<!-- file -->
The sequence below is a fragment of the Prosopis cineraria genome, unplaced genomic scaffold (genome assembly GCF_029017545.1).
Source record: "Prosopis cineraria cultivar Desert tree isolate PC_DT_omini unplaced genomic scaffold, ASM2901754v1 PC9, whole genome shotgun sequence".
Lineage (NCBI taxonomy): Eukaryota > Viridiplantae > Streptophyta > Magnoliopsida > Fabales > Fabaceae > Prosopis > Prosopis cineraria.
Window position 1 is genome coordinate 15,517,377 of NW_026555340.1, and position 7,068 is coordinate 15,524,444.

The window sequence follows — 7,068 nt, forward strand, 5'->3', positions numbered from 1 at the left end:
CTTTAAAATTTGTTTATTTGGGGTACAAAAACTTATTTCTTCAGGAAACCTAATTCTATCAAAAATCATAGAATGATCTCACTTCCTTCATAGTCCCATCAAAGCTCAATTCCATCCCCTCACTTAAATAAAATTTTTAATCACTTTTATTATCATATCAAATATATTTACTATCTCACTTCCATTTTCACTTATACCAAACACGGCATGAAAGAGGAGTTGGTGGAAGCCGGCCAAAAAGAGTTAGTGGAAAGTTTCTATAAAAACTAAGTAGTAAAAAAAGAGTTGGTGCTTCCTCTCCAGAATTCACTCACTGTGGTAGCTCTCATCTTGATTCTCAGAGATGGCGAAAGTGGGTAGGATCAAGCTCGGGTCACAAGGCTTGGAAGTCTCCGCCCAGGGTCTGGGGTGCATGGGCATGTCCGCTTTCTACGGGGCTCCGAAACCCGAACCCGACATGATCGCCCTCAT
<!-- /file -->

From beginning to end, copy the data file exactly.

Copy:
The sequence below is a fragment of the Prosopis cineraria genome, unplaced genomic scaffold (genome assembly GCF_029017545.1).
Source record: "Prosopis cineraria cultivar Desert tree isolate PC_DT_omini unplaced genomic scaffold, ASM2901754v1 PC9, whole genome shotgun sequence".
Lineage (NCBI taxonomy): Eukaryota > Viridiplantae > Streptophyta > Magnoliopsida > Fabales > Fabaceae > Prosopis > Prosopis cineraria.
Window position 1 is genome coordinate 15,517,377 of NW_026555340.1, and position 7,068 is coordinate 15,524,444.

The window sequence follows — 7,068 nt, forward strand, 5'->3', positions numbered from 1 at the left end:
CTTTAAAATTTGTTTATTTGGGGTACAAAAACTTATTTCTTCAGGAAACCTAATTCTATCAAAAATCATAGAATGATCTCACTTCCTTCATAGTCCCATCAAAGCTCAATTCCATCCCCTCACTTAAATAAAATTTTTAATCACTTTTATTATCATATCAAATATATTTACTATCTCACTTCCATTTTCACTTATACCAAACACGGCATGAAAGAGGAGTTGGTGGAAGCCGGCCAAAAAGAGTTAGTGGAAAGTTTCTATAAAAACTAAGTAGTAAAAAAAGAGTTGGTGCTTCCTCTCCAGAATTCACTCACTGTGGTAGCTCTCATCTTGATTCTCAGAGATGGCGAAAGTGGGTAGGATCAAGCTCGGGTCACAAGGCTTGGAAGTCTCCGCCCAGGGTCTGGGGTGCATGGGCATGTCCGCTTTCTACGGGGCTCCGAAACCCGAACCCGACATGATCGCCCTCAT